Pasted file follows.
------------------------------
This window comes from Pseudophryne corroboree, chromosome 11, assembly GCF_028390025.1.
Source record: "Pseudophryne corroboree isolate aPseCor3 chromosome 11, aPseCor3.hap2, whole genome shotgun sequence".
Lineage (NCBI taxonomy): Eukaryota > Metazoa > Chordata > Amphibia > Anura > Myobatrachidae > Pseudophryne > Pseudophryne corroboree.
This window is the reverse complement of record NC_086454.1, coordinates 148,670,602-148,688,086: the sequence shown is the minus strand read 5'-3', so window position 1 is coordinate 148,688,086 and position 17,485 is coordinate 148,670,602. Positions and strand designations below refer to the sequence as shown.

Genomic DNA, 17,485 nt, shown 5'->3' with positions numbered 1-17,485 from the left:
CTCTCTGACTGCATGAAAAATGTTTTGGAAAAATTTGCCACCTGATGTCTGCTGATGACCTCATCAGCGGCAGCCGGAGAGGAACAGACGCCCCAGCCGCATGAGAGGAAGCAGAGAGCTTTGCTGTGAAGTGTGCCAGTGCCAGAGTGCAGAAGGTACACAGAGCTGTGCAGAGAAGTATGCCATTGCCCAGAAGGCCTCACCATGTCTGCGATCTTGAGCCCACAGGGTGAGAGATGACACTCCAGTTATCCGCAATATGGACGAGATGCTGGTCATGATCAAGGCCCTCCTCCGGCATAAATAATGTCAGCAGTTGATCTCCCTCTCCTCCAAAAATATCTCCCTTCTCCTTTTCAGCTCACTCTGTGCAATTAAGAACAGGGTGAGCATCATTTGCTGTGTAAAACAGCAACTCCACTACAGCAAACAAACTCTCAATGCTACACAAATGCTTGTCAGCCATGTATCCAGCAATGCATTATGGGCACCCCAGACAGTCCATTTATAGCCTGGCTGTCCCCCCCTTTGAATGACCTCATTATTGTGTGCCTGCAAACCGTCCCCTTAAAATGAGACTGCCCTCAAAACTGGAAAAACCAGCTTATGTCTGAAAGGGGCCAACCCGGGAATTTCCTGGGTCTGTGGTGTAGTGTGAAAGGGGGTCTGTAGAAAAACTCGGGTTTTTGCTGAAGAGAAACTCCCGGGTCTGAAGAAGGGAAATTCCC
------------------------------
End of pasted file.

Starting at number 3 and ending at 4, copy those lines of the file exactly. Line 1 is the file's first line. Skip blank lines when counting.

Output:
Lineage (NCBI taxonomy): Eukaryota > Metazoa > Chordata > Amphibia > Anura > Myobatrachidae > Pseudophryne > Pseudophryne corroboree.
This window is the reverse complement of record NC_086454.1, coordinates 148,670,602-148,688,086: the sequence shown is the minus strand read 5'-3', so window position 1 is coordinate 148,688,086 and position 17,485 is coordinate 148,670,602. Positions and strand designations below refer to the sequence as shown.